This doctoral dissertation research project will examine peri-urban spaces, which are spaces at the interface of urban and rural social, economic, and biophysical processes, as an outcome of post-apartheid spatial planning, neo-liberal economic policies, and uneven development in South Africa. Seeking to gain insight into how government policies and programs affect livelihoods and landscape patterns, this project will develop an uneven development framework to decipher how post-apartheid spaces have been restructured to produce current patterns of peri-urban areas within a capitalist economic system. The research objective is to track and explain the physical and social changes in rapidly peri-urbanizing areas of Limpopo, South Africa, an area that experienced acute uneven development under racial capitalism and abrupt peri-urbanization under neo-liberal capitalism. The research will examine areas around Polokwane, Limpopo, through a combination of research methods including remotely sensing land-cover change combined with GIS techniques, qualitative ethnographic interviews, and historical archival research. Land-cover change detection will be conducted using a supervised classification technique, through support vector machines. Combining these concrete observed changes in the landscape with qualitative ethnographic research based upon location will enhance comprehensive understanding of the changes ongoing in post-apartheid spaces. Archival data will be used to construct the historical uses of apartheid space, development initiatives, and policies to provide a base for understanding current changes. The expected outcomes of this research project are an evaluation of the attempts to redress the inequalities of post-apartheid spaces and maps of peri-urban expansion as well as detailed shifts in both race- and class-biased relocation.
This project will contribute to the literature on manifestations of uneven development and provide a new approach to understanding post-apartheid spaces. Research illustrating the uneven development of post-apartheid spaces has yet to be incorporated into the geographical body of knowledge. Similarly, the project will address the inequalities that continue to persist in certain places of South Africa while providing a broader framework for understanding how and why such places endure. This also will seek to advance newer classification approaches, such as support vector machines, and contribute to the body of knowledge of their strengths and shortcomings. Furthermore, this project will help foster the growing relationship between geospatial technologies as a physical manifestation of social processes. The project has the potential to affect spatial planning policy in South Africa and other developing countries, as well as to contribute to the evaluation of the policies and programs initiated by the South African government. It will illustrate how policy decisions have rescaled uneven development instead of eliminating it and reveal how residents and communities are restructuring their livelihoods as a result. As a Doctoral Dissertation Research Improvement award, this award will provide support to enable a promising student to establish a strong independent research career.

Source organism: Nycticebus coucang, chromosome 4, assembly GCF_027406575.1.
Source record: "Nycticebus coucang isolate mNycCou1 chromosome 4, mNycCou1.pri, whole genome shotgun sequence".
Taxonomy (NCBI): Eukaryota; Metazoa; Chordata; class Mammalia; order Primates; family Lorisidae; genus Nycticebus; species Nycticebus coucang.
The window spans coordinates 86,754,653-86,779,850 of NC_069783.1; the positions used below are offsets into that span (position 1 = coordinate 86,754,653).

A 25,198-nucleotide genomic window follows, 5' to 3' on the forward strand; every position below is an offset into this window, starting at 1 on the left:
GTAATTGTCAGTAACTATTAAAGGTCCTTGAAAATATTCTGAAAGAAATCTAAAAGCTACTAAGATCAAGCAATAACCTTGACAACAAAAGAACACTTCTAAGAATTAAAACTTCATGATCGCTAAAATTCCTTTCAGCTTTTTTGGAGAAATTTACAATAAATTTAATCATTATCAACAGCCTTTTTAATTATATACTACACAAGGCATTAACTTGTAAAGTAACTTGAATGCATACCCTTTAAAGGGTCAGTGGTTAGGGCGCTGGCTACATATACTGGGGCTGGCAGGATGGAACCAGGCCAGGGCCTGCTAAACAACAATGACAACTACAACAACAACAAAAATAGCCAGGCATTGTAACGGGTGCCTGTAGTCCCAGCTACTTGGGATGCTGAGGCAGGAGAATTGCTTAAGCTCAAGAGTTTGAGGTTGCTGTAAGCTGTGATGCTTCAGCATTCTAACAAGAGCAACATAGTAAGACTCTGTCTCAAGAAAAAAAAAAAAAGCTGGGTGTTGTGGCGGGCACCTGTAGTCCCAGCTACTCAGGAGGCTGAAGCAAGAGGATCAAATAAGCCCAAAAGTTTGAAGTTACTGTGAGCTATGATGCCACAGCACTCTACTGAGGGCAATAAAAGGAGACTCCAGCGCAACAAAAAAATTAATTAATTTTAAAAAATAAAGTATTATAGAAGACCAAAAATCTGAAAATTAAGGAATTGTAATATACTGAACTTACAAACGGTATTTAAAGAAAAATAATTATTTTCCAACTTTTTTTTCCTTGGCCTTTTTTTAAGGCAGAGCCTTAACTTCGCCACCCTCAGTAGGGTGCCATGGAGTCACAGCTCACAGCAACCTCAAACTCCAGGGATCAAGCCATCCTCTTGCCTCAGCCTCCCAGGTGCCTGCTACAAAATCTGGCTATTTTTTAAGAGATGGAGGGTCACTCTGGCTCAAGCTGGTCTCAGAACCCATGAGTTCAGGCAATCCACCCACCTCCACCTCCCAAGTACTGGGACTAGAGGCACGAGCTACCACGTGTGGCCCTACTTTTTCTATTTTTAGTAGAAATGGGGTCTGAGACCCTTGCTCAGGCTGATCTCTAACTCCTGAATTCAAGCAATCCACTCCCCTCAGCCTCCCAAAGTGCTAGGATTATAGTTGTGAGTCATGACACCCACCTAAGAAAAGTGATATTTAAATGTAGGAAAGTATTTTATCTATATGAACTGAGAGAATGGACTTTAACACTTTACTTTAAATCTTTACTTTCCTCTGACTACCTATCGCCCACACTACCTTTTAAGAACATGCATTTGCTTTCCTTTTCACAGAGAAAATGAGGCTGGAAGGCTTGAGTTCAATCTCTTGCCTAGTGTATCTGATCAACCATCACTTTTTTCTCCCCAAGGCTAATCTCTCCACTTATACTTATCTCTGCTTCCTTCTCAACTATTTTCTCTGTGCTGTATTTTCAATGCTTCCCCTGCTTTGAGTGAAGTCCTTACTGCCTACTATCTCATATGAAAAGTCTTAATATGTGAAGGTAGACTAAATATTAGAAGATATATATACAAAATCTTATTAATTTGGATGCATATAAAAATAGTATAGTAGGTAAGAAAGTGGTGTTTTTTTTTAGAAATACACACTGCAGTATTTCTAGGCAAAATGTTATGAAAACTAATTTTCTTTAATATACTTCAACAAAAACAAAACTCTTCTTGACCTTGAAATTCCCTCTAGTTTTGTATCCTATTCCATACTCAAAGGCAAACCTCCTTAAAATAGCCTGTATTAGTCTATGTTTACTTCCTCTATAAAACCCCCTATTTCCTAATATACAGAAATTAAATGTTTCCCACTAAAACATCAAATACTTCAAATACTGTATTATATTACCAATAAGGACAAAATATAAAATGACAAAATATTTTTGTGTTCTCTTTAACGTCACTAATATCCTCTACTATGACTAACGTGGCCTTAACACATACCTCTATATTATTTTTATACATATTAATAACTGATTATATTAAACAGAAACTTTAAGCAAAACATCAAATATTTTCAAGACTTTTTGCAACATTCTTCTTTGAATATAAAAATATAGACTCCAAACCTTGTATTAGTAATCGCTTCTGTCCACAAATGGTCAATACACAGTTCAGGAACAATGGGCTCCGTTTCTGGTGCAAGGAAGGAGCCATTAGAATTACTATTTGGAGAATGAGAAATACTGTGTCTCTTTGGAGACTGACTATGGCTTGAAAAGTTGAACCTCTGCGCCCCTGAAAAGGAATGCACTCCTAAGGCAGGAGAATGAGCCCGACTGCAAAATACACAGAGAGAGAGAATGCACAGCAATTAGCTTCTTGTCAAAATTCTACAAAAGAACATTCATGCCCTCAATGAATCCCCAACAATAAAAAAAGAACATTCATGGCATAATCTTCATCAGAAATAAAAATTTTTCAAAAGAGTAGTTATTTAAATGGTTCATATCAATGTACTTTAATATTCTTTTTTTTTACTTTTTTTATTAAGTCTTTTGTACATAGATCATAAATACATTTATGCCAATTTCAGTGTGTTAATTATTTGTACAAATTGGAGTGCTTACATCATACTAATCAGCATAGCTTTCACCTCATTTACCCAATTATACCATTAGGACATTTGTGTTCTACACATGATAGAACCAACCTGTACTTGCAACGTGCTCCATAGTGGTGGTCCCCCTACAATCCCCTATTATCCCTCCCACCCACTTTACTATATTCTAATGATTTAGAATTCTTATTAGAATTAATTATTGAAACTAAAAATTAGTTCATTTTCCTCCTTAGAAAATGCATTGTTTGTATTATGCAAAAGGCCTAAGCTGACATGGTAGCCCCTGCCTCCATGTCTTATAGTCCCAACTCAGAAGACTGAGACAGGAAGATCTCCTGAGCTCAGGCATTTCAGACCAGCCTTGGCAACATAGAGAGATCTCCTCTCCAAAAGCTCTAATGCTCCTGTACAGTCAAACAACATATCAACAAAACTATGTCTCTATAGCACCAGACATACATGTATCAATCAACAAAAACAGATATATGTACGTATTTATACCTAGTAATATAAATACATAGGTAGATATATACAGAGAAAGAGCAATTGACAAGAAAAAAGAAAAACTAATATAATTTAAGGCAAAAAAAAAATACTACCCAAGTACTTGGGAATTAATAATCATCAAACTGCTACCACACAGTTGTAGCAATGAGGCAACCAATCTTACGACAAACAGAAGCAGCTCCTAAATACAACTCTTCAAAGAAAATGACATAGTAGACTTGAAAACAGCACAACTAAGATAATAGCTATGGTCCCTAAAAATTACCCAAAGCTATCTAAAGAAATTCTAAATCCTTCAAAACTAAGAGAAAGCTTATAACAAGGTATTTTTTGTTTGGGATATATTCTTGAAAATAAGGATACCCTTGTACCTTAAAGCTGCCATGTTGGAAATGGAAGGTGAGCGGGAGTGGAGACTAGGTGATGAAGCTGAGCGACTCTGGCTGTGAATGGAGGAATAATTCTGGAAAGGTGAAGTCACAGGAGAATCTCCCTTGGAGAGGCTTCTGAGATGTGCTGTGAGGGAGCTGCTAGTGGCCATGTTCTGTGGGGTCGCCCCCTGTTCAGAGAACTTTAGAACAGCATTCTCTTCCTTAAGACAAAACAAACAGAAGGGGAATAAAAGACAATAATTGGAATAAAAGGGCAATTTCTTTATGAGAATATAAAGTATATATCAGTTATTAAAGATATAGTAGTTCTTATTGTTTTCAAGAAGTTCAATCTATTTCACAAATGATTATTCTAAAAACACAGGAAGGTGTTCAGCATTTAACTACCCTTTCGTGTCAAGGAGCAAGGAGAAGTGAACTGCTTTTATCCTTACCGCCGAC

. NSF Grant 1128868 The purpose of this study was to examine land use changes in a selected South African city to compare changes in urbanization before and after the end of apartheid in 1994. The study was conducted over 10 months in the northern South African city of Polokwane. The study relied on mapping urban growth and household interviews to generate data. Scientific Outcomes: The project found that the pace of urban growth in Polokwane has quickened after 1994 (the end of apartheid). The reasons for this growth are very different, however. Under apartheid, cities were managed to accommodate the racist principles of the apartheid regime. Land use was strictly planned and controlled. After 1994, urban growth has been largely deracialized and growth is now based much more strongly on divisions in income. Peri-urban areas (those just outside of major urban areas) are growing quickly but are segmented into different income groups. Unevenness is still occurring, but rather than racial unevenness, the African majority is being segmented into rich and poor as cities redevelop and growth occurs. This project generated data sets on land use and land cover changes, urbanization, livelihoods and compiled historical air photographs. This data is available at the host institution per US federal regulations on data access. Broader Impact Outcomes: This project trained local South African men and women in science and technology studies by employing them to assist in the collection of survey and mapping data. They underwent extensive training to participate in the project. The co-principal investigator herself was trained in advanced mapping technologies and other skills. While in South Africa, she taught these technologies to underrepresented groups at the University of Limpopo (Sovenga, South Africa). Given that the field research has only recently ended at time of writing, the co-investigator is still working on research publications, but expects to submit five articles to scientific journals. She is currently registered at a major international conference to present the first round of findings from the study and will continue to present findings at conferences throughout 2013.